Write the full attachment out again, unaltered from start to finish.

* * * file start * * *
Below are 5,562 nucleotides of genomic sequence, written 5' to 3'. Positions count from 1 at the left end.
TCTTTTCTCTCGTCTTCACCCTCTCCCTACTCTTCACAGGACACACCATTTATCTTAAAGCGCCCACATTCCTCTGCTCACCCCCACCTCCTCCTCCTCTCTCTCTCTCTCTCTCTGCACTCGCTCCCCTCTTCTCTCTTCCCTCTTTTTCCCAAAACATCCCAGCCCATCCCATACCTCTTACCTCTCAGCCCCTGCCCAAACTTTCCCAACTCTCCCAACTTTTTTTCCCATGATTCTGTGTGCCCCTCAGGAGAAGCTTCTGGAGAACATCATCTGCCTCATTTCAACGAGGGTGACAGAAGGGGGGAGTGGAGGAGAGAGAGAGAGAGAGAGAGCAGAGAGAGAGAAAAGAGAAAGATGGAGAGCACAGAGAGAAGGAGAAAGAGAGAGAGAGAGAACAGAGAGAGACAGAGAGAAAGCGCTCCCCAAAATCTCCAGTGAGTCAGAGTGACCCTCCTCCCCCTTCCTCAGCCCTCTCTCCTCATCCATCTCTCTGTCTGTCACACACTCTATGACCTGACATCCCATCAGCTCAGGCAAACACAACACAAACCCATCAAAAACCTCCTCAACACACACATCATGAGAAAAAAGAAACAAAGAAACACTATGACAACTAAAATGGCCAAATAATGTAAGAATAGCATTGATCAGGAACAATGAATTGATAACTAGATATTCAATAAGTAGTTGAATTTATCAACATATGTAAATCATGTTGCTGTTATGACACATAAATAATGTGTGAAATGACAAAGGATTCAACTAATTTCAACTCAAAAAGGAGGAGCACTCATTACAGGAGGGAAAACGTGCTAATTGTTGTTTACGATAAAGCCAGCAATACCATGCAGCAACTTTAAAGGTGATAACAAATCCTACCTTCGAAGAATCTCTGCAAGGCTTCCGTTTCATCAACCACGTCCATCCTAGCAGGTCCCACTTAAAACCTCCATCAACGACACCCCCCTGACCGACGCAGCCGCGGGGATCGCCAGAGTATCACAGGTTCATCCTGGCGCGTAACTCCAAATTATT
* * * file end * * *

Below are 5,562 nucleotides of genomic sequence, written 5' to 3'. Positions count from 1 at the left end.
TCTTTTCTCTCGTCTTCACCCTCTCCCTACTCTTCACAGGACACACCATTTATCTTAAAGCGCCCACATTCCTCTGCTCACCCCCACCTCCTCCTCCTCTCTCTCTCTCTCTCTCTGCACTCGCTCCCCTCTTCTCTCTTCCCTCTTTTTCCCAAAACATCCCAGCCCATCCCATACCTCTTACCTCTCAGCCCCTGCCCAAACTTTCCCAACTCTCCCAACTTTTTTTCCCATGATTCTGTGTGCCCCTCAGGAGAAGCTTCTGGAGAACATCATCTGCCTCATTTCAACGAGGGTGACAGAAGGGGGGAGTGGAGGAGAGAGAGAGAGAGAGAGAGCAGAGAGAGAGAAAAGAGAAAGATGGAGAGCACAGAGAGAAGGAGAAAGAGAGAGAGAGAGAACAGAGAGAGACAGAGAGAAAGCGCTCCCCAAAATCTCCAGTGAGTCAGAGTGACCCTCCTCCCCCTTCCTCAGCCCTCTCTCCTCATCCATCTCTCTGTCTGTCACACACTCTATGACCTGACATCCCATCAGCTCAGGCAAACACAACACAAACCCATCAAAAACCTCCTCAACACACACATCATGAGAAAAAAGAAACAAAGAAACACTATGACAACTAAAATGGCCAAATAATGTAAGAATAGCATTGATCAGGAACAATGAATTGATAACTAGATATTCAATAAGTAGTTGAATTTATCAACATATGTAAATCATGTTGCTGTTATGACACATAAATAATGTGTGAAATGACAAAGGATTCAACTAATTTCAACTCAAAAAGGAGGAGCACTCATTACAGGAGGGAAAACGTGCTAATTGTTGTTTACGATAAAGCCAGCAATACCATGCAGCAACTTTAAAGGTGATAACAAATCCTACCTTCGAAGAATCTCTGCAAGGCTTCCGTTTCATCAACCACGTCCATCCTAGCAGGTCCCACTTAAAACCTCCATCAACGACACCCCCCTGACCGACGCAGCCGCGGGGATCGCCAGAGTATCACAGGTTCATCCTGGCGCGTAACTCCAAATTATT